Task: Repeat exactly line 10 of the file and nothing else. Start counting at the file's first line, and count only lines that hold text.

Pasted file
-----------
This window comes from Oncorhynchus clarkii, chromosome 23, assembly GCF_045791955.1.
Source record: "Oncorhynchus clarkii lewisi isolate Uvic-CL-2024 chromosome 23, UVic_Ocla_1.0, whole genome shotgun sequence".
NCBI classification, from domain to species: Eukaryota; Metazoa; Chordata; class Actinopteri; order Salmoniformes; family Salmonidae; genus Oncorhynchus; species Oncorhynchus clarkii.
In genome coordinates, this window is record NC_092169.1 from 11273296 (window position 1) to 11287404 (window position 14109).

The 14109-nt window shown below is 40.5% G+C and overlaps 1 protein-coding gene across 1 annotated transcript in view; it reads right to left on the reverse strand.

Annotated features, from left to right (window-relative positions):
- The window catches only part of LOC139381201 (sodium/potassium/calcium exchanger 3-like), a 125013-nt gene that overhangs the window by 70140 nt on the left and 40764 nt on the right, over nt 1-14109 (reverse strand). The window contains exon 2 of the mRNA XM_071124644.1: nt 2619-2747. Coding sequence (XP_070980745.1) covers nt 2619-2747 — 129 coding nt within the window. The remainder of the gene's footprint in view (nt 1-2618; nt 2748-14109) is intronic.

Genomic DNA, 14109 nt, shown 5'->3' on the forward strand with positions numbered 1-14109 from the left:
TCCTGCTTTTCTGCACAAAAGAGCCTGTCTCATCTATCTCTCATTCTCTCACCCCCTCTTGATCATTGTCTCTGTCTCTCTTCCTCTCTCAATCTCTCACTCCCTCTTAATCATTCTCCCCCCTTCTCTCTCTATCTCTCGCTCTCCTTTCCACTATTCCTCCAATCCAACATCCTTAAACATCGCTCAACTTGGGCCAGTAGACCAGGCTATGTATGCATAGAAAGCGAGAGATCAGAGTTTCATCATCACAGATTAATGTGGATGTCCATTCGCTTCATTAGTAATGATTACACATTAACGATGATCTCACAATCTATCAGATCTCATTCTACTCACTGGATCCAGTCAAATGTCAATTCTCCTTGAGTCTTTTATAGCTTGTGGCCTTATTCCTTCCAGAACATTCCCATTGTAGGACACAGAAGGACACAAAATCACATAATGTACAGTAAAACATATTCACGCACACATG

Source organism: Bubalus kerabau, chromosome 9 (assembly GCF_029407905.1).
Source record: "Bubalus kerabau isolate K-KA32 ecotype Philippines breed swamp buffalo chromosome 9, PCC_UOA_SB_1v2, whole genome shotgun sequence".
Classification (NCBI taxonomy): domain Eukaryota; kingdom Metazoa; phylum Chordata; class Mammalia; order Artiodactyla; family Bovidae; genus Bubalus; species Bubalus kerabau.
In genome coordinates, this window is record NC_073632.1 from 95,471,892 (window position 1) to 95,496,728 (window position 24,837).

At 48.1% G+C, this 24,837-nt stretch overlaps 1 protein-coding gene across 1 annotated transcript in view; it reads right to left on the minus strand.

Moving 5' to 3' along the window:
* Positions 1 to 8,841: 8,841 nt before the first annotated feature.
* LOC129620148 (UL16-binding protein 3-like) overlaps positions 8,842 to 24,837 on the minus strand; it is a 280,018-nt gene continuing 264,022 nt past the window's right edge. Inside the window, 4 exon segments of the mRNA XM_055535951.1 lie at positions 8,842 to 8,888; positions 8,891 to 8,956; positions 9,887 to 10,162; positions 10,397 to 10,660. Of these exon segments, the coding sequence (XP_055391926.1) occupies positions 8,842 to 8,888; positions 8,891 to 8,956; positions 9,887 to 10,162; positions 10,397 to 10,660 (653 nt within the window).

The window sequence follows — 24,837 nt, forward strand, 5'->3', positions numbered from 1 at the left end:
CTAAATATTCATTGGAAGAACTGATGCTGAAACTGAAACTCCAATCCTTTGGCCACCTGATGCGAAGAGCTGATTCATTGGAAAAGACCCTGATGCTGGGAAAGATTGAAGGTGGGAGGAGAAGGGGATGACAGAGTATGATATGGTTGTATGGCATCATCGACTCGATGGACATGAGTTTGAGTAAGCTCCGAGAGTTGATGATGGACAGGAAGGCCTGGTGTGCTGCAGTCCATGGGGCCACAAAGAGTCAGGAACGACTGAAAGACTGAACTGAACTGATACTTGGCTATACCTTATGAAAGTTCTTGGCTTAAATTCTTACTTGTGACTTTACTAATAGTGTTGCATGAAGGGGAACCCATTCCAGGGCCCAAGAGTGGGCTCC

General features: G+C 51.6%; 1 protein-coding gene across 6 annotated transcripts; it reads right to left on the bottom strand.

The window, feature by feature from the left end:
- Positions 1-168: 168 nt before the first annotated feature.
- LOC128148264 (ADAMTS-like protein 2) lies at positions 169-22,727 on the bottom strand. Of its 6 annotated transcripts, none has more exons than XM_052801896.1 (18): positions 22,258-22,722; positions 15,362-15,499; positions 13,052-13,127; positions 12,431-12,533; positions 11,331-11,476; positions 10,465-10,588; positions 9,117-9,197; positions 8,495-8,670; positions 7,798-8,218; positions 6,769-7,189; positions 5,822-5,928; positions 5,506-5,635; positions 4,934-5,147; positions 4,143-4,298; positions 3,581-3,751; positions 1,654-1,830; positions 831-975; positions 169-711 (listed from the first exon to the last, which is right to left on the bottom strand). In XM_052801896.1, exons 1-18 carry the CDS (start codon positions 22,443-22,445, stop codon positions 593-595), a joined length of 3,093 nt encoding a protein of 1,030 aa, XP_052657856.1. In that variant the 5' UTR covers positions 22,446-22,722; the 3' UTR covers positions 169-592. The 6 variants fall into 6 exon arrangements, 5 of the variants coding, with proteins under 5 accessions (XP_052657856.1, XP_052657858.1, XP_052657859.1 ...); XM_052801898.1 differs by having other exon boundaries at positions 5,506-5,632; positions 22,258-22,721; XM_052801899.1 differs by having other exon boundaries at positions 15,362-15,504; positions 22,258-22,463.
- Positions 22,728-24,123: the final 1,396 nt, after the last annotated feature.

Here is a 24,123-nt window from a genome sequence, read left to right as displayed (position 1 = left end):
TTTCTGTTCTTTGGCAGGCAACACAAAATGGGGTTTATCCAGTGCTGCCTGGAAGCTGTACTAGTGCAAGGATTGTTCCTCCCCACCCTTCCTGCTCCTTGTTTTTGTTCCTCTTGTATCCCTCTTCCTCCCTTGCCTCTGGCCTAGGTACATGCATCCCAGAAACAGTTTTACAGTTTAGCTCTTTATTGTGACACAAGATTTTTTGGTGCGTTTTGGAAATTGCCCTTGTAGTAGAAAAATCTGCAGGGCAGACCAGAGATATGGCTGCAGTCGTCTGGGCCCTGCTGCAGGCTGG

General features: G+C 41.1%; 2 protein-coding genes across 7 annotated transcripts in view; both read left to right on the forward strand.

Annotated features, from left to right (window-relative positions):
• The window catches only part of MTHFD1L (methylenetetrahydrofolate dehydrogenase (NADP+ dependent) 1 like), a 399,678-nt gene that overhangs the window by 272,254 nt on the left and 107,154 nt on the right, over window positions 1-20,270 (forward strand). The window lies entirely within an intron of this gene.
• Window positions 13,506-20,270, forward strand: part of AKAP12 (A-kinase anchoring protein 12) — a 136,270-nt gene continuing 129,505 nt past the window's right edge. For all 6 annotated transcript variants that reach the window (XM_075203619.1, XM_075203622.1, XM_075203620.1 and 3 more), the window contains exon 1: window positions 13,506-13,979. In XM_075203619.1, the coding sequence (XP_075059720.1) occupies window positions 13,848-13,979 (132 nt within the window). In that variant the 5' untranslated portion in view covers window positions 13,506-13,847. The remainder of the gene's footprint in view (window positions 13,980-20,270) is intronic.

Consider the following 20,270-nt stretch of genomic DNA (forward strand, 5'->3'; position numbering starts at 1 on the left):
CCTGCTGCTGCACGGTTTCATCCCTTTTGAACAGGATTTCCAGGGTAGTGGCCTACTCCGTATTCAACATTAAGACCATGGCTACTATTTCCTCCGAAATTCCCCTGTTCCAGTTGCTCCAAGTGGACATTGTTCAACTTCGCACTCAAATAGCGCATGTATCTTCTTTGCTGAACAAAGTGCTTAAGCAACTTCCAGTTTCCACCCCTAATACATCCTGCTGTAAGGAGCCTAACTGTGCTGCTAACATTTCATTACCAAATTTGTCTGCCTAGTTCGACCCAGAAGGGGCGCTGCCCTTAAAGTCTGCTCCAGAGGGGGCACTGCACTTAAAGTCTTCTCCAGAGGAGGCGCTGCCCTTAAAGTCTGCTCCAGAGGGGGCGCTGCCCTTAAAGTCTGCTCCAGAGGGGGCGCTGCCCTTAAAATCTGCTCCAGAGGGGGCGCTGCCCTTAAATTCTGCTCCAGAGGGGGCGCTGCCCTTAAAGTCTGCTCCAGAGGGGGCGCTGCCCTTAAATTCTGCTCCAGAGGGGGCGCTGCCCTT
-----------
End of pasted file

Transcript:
Source organism: Bubalus kerabau, chromosome 9 (assembly GCF_029407905.1).